The deadlock over Minnesota's projected $5 billion budget deficit showed the smallest signs of cracking Friday, but the Republican-controlled Legislature and DFL Gov. Mark Dayton remain fundamentally opposed over the best way to erase the shortfall.
Republicans started working on Thursday night to reach agreement between House and Senate budget bills so that the public and Dayton know where lawmakers stand. Legislative leaders had hoped Dayton would agree to negotiate before conference committees agreed on budget numbers, but Dayton refused to talk until there was a single GOP position.
Republicans finished up a K-12 budget, a health and human services budget, a state government finance budget and a transportation budget. Democrats were quick to criticize the plans as being too harsh on Minnesotans.
The biggest reduction would be in the health and human services area. Republicans are proposing to cut $1.8 billion in projected spending in that area.
The Republican budget plans face a major hurdle to becoming law -- Dayton's veto pen. Dayton is proposing to raise income taxes on Minnesota's top earners to erase the $5 billion budget gap. Republicans say they can balance the budget through spending cuts alone.
“I don't believe Gov. Dayton will shut down state government for a tax increase.”Sen. Geoff Michel, R-Edina
Democrats quickly moved to give Dayton support as he prepares to negotiate. In particular, Democrats said the health and human services budget bill would mean 200,000 Minnesotans would lose their current health insurance coverage.
A quarter of those people would be rolled into a high-deductible plan that many would be unlikely to join. Another 150,000 people on the federal Medicaid program would be shifted into a new care model, but Democrats said the Republican budget does not provide enough money for hospitals to meet their needs.
"I think this is almost worse than completely eliminating their health insurance," Rep. Erin Murphy, DFL-St. Paul, said. "This makes it seem like they have care, when they really don't."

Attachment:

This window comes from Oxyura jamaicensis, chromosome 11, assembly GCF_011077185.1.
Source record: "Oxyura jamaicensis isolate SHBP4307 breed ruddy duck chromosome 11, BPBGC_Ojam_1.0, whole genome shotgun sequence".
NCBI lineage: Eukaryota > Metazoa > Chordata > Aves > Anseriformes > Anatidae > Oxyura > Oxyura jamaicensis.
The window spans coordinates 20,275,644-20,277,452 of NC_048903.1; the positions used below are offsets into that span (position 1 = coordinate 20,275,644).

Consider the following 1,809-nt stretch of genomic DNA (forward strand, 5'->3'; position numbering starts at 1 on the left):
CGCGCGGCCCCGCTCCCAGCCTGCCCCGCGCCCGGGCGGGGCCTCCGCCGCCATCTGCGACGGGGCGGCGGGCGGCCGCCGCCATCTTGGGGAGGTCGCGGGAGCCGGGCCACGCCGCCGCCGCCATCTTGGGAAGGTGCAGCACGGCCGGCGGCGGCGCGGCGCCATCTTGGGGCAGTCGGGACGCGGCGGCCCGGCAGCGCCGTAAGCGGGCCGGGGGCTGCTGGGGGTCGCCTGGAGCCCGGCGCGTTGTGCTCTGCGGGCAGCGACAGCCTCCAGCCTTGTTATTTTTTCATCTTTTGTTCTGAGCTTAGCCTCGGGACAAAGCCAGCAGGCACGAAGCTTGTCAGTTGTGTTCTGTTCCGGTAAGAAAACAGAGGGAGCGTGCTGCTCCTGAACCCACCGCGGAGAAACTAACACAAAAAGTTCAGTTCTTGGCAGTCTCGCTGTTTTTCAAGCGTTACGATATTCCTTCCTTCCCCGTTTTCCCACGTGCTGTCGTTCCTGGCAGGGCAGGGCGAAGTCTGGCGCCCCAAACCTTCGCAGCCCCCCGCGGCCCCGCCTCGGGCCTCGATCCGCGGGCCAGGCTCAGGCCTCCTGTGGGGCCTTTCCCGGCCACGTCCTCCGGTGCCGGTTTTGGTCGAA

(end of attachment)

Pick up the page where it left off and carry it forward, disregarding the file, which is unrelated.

Republicans argue that the changes in health insurance for the state's poorest residents don't mean they would go without care. They say the budget cuts would force the state's hospitals, HMOs and health care providers to improve how they deliver their health care.
Lobbyists for those particular groups say those types of cuts would mean significant reductions in treatment.
Health and Human Services is only one budget area facing deep budget reductions. A conference committee on taxes proposed a cut of $310 million in state aid payments to cities. The plan hits Minneapolis, St. Paul and Duluth the hardest, because it would eventually phase out their aid altogether. Rural and suburban cities would also see their state aid reduced.
That plan also brought complaints from Democrats.
"Minnesotans want a balanced approach to solving this budget crisis, but Republicans are choosing to protect the richest Minnesotans and make the middle class pick up the tab," said Minneapolis Mayor R.T. Rybak. "Businesses and homeowners can't afford the property tax increases that the Republican leadership is forcing on them."
By 2012, Minneapolis would lose $55.5 million, St. Paul would lose $37 million and Duluth would lose $17.2 million in Local Government Aid under the current Republican proposal, according to a statement from Rybak, St. Paul Mayor Chris Coleman and Duluth Mayor Don Ness.
Dayton and lawmakers are facing two deadlines: the constitutional deadline to finish the regular session on May 23, and the the end of the fiscal year on June 30. That's when state government would have to shut down if there isn't a budget in place to fund operations for the next biennium.
Despite the wide differences, Republicans seem optimistic they'll prevail in budget negotiations.
"I don't believe Gov. Dayton will shut down state government for a tax increase," Sen. Geoff Michel, R-Edina, told reporters.
But both Dayton and Democrats in the Legislature say they're underestimating Dayton if they believe he'll agree to a budget that doesn't increase revenues.
GOP Senate Majority Leader Amy Koch said she's still confident that Republicans will reach a budget deal with Dayton before May 23. But if there is no deal, she said Republicans are prepared to pass their plan and let Dayton decide what to do with it.